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Biomes

Biomes are the composite of all species within a large scale ecological community. In the natural environment, these assemblies have typically co-evolved, so that they have a natural arrangement in terms of their positioning to compete for sunlight, water and nutrient resources; in some cases these associations are symbiotic, but in most cases they are simply optimal spatial arrangements to take advantage of all the resources available in a given habitat. For example, there is typically a vertical tiering, where plants of differing light requirements can occupy canopy, mid-level or forest floor niches; the same theory applies even in a grassland, where the canopy is simply the tallest of the grasses or herbs.

In the case of water competition, depth of rooting and tolerance to arid soils are chief determinants for spatial arrangement; as far as nutrient competition, plants will compete to determine the most robust competitor for a given edaphic niche. While the outcome geometry for the plant palette usually appears random, there is a complex network of ecological theory at work that determines the layout of the assembled community. The same concept applies to aquatic communities as to terrestrial systems, with some plants having immersed roots and others, either macrophytes or phytoplankton, floating or immersed at varying levels suitable for their sunlight needs.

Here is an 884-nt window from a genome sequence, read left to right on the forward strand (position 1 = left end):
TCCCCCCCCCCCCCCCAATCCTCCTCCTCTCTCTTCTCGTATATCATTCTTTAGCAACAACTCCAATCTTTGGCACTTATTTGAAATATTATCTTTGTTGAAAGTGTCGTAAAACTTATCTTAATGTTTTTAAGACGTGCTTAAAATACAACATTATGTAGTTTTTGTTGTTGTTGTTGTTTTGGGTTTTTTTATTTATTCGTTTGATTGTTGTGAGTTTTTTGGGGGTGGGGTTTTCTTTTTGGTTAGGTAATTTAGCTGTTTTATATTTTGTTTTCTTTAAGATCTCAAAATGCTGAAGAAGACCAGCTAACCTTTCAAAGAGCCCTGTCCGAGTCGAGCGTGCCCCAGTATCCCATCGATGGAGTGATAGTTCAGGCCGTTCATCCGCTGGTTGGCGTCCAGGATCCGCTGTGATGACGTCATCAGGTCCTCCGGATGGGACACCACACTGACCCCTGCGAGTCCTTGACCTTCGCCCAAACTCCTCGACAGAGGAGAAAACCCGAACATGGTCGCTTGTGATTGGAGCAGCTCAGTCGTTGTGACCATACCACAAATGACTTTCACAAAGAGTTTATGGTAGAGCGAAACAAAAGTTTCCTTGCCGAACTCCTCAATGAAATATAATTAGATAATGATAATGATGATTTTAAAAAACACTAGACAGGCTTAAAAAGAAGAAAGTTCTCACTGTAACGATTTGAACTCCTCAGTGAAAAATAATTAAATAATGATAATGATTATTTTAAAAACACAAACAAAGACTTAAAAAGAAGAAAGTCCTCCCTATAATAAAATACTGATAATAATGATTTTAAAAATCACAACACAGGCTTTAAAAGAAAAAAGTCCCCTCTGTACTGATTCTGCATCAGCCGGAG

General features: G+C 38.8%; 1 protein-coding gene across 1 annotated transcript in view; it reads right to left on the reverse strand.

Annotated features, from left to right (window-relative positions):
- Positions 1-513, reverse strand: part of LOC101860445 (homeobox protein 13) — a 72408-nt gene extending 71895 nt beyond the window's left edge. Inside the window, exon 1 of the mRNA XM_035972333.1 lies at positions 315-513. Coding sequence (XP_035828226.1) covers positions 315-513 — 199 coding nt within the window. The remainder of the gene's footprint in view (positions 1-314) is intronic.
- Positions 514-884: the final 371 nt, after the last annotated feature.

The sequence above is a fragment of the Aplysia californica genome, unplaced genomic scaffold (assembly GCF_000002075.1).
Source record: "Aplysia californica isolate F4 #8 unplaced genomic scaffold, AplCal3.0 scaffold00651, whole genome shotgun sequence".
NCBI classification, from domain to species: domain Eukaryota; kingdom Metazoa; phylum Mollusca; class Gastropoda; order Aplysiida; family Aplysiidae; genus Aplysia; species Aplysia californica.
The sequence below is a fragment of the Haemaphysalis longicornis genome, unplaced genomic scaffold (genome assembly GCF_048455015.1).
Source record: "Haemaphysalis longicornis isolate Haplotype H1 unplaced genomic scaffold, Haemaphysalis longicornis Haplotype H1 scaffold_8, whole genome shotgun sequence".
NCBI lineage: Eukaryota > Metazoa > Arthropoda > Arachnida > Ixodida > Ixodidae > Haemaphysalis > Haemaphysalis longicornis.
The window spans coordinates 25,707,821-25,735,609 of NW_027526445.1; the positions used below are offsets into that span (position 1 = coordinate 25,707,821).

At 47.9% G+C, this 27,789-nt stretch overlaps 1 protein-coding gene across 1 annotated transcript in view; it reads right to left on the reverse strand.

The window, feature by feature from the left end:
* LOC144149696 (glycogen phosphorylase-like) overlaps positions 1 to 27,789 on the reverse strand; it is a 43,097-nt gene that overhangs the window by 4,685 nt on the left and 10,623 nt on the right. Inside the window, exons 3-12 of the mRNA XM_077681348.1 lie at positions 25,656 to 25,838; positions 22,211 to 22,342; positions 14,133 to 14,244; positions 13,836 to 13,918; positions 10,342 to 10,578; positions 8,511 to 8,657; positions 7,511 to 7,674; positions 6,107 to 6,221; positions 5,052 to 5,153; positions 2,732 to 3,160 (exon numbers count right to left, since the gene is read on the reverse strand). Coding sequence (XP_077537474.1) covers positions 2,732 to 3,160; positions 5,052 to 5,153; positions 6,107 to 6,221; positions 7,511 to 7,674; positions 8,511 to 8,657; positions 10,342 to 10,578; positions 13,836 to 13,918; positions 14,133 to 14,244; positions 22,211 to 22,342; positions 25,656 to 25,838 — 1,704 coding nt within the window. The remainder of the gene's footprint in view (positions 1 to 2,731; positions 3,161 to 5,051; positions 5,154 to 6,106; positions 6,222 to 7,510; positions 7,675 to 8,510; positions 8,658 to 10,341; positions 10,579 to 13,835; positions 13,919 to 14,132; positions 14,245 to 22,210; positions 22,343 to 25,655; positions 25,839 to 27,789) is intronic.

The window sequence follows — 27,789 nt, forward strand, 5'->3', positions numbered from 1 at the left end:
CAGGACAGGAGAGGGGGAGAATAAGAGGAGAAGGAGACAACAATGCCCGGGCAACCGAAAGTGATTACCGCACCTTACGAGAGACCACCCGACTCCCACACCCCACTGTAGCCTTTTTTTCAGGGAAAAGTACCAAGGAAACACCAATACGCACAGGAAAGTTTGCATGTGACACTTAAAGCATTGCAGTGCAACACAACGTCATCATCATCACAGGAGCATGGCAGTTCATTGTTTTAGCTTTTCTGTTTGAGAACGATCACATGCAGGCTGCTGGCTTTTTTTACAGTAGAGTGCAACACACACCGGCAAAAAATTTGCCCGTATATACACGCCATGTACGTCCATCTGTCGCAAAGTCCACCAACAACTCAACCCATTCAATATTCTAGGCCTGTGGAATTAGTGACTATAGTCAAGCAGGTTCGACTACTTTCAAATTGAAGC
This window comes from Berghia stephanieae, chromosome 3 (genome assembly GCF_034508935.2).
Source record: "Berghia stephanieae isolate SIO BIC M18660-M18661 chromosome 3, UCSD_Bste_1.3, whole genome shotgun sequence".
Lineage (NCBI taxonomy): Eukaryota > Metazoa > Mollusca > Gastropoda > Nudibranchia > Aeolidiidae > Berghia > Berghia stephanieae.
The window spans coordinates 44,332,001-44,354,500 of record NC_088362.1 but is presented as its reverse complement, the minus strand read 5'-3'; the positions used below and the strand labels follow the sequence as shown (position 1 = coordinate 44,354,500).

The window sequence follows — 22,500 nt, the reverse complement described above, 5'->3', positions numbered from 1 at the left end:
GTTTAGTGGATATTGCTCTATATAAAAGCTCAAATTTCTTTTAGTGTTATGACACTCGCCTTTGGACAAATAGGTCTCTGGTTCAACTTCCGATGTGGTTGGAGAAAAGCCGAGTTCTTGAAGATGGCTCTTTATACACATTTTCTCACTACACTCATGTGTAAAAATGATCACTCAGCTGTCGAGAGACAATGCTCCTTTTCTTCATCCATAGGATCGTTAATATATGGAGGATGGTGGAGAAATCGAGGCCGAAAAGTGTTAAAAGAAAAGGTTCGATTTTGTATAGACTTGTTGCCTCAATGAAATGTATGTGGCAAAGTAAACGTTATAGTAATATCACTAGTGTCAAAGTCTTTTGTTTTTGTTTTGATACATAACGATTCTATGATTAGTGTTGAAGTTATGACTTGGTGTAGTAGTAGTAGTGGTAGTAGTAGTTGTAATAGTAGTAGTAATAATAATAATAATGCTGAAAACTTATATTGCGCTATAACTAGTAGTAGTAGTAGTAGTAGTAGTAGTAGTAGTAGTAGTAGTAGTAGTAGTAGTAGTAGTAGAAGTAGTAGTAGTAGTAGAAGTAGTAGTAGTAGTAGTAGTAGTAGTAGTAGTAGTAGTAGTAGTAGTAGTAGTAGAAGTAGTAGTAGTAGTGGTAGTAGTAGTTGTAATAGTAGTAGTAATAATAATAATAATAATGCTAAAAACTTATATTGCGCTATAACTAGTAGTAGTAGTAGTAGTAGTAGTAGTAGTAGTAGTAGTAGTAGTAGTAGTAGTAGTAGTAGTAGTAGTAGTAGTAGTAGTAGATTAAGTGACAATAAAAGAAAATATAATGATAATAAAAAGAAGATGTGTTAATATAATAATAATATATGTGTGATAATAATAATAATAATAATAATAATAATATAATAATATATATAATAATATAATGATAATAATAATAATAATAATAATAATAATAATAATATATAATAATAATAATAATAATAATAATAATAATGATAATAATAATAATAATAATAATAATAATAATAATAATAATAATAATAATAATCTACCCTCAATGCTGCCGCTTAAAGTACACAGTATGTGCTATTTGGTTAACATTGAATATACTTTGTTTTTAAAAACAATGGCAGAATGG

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Recently Updated
Sierra de la Laguna dry forests Last Updated on 2014-04-23 16:56:19 Located at the southern end of the Baja California Peninsula in Mexico, the Sierra de la Laguna dry forests ecoregion was once an isolated island, containing a large number of endemic species. After sufficient mountain uplift and the joining the Baja Peninsula mainland, this ecoregion underwent significant speciation, and is thus today high in species diversity; this portion of the peninsula contains the majority of the species found in the southern part of the Baja Peninsula. The Sierra de la Laguna dry forest is a subtropical dry forest classified within the Tropical and Subtropical Broadleaf Forests biome; the ecoregion is threatened by overgrazing from domestic cattle and the hunting by humans. Designated as a Protected Natural Area (PNA), this important ecoregion is at risk from habitat... More »
Jamaican moist forests Last Updated on 2014-04-23 15:02:52 The Jamaican moist forests ecoregion is characterized by rich floral and faunal diversity. In contrast to the rest of the Caribbean archipelago, Jamaica was never connected to another landmass. As a result, the island has a particularly high proportion of endemic plant and animal species. Two notable forest areas in this ecoregion are the Blue and John Crow Mountains and Cockpit Country. Deforestation rates in this ecoregion are very high; however, due to the establishment of new protected area and management systems these rates should be slowing as logging is prohibited. Although a lack of adequate environmental legislation and enforcement seems the obvious impediments to conservation, the fundamental problem in Jamaica as in many other areas is the pervasive poverty that must be overcome. Jamaica is the 3rd largest island of the Caribbean archipelago, is approximately 230... More »